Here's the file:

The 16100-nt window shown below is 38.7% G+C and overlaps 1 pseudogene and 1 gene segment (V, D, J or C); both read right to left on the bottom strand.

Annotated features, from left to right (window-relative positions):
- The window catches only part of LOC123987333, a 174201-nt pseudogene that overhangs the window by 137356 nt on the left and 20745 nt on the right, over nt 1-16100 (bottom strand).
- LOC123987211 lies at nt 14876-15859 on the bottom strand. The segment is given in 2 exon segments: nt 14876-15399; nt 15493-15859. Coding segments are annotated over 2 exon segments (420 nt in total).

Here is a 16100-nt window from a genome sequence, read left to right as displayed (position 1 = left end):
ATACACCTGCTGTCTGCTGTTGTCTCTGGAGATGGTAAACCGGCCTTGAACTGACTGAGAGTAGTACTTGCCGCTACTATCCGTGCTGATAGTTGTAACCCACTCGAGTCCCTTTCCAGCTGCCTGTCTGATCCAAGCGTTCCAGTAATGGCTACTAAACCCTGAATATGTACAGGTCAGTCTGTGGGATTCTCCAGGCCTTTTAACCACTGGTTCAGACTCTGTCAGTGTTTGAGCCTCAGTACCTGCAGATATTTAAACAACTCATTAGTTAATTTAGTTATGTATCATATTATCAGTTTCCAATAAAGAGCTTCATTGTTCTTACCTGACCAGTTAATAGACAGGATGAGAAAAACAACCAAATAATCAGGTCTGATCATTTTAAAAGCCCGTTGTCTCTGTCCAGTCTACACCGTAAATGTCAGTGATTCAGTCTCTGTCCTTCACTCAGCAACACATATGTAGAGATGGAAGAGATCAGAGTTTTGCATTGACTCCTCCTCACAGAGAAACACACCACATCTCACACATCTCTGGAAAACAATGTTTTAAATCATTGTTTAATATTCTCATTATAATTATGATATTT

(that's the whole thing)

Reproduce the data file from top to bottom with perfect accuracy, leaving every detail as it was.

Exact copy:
The 16100-nt window shown below is 38.7% G+C and overlaps 1 pseudogene and 1 gene segment (V, D, J or C); both read right to left on the bottom strand.

Annotated features, from left to right (window-relative positions):
- The window catches only part of LOC123987333, a 174201-nt pseudogene that overhangs the window by 137356 nt on the left and 20745 nt on the right, over nt 1-16100 (bottom strand).
- LOC123987211 lies at nt 14876-15859 on the bottom strand. The segment is given in 2 exon segments: nt 14876-15399; nt 15493-15859. Coding segments are annotated over 2 exon segments (420 nt in total).

Here is a 16100-nt window from a genome sequence, read left to right as displayed (position 1 = left end):
ATACACCTGCTGTCTGCTGTTGTCTCTGGAGATGGTAAACCGGCCTTGAACTGACTGAGAGTAGTACTTGCCGCTACTATCCGTGCTGATAGTTGTAACCCACTCGAGTCCCTTTCCAGCTGCCTGTCTGATCCAAGCGTTCCAGTAATGGCTACTAAACCCTGAATATGTACAGGTCAGTCTGTGGGATTCTCCAGGCCTTTTAACCACTGGTTCAGACTCTGTCAGTGTTTGAGCCTCAGTACCTGCAGATATTTAAACAACTCATTAGTTAATTTAGTTATGTATCATATTATCAGTTTCCAATAAAGAGCTTCATTGTTCTTACCTGACCAGTTAATAGACAGGATGAGAAAAACAACCAAATAATCAGGTCTGATCATTTTAAAAGCCCGTTGTCTCTGTCCAGTCTACACCGTAAATGTCAGTGATTCAGTCTCTGTCCTTCACTCAGCAACACATATGTAGAGATGGAAGAGATCAGAGTTTTGCATTGACTCCTCCTCACAGAGAAACACACCACATCTCACACATCTCTGGAAAACAATGTTTTAAATCATTGTTTAATATTCTCATTATAATTATGATATTT